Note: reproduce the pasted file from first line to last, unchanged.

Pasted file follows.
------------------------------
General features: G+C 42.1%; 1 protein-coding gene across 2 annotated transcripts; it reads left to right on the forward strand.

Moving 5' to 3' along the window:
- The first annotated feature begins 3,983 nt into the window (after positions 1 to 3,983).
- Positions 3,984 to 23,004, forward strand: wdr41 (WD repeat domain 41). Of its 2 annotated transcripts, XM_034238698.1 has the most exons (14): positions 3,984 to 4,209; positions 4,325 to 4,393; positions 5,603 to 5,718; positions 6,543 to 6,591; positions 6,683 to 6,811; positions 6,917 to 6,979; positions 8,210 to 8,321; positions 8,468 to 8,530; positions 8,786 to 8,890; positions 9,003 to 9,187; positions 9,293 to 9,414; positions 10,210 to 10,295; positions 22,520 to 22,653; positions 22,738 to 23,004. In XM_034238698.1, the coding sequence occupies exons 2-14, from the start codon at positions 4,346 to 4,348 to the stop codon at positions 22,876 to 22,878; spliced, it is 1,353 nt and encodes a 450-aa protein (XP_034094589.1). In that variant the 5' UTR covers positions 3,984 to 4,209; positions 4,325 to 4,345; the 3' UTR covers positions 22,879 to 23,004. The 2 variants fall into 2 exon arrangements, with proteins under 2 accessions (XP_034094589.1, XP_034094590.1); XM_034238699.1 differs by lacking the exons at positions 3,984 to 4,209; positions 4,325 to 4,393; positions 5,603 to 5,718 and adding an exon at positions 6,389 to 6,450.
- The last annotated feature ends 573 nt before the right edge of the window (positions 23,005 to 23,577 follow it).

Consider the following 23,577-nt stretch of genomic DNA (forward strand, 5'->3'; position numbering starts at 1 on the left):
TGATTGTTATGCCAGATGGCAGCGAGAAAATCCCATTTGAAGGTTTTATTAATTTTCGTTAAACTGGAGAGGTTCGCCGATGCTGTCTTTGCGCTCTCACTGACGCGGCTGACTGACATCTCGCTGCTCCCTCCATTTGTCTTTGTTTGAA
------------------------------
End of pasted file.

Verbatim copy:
General features: G+C 42.1%; 1 protein-coding gene across 2 annotated transcripts; it reads left to right on the forward strand.

Moving 5' to 3' along the window:
- The first annotated feature begins 3,983 nt into the window (after positions 1 to 3,983).
- Positions 3,984 to 23,004, forward strand: wdr41 (WD repeat domain 41). Of its 2 annotated transcripts, XM_034238698.1 has the most exons (14): positions 3,984 to 4,209; positions 4,325 to 4,393; positions 5,603 to 5,718; positions 6,543 to 6,591; positions 6,683 to 6,811; positions 6,917 to 6,979; positions 8,210 to 8,321; positions 8,468 to 8,530; positions 8,786 to 8,890; positions 9,003 to 9,187; positions 9,293 to 9,414; positions 10,210 to 10,295; positions 22,520 to 22,653; positions 22,738 to 23,004. In XM_034238698.1, the coding sequence occupies exons 2-14, from the start codon at positions 4,346 to 4,348 to the stop codon at positions 22,876 to 22,878; spliced, it is 1,353 nt and encodes a 450-aa protein (XP_034094589.1). In that variant the 5' UTR covers positions 3,984 to 4,209; positions 4,325 to 4,345; the 3' UTR covers positions 22,879 to 23,004. The 2 variants fall into 2 exon arrangements, with proteins under 2 accessions (XP_034094589.1, XP_034094590.1); XM_034238699.1 differs by lacking the exons at positions 3,984 to 4,209; positions 4,325 to 4,393; positions 5,603 to 5,718 and adding an exon at positions 6,389 to 6,450.
- The last annotated feature ends 573 nt before the right edge of the window (positions 23,005 to 23,577 follow it).

Consider the following 23,577-nt stretch of genomic DNA (forward strand, 5'->3'; position numbering starts at 1 on the left):
TGATTGTTATGCCAGATGGCAGCGAGAAAATCCCATTTGAAGGTTTTATTAATTTTCGTTAAACTGGAGAGGTTCGCCGATGCTGTCTTTGCGCTCTCACTGACGCGGCTGACTGACATCTCGCTGCTCCCTCCATTTGTCTTTGTTTGAA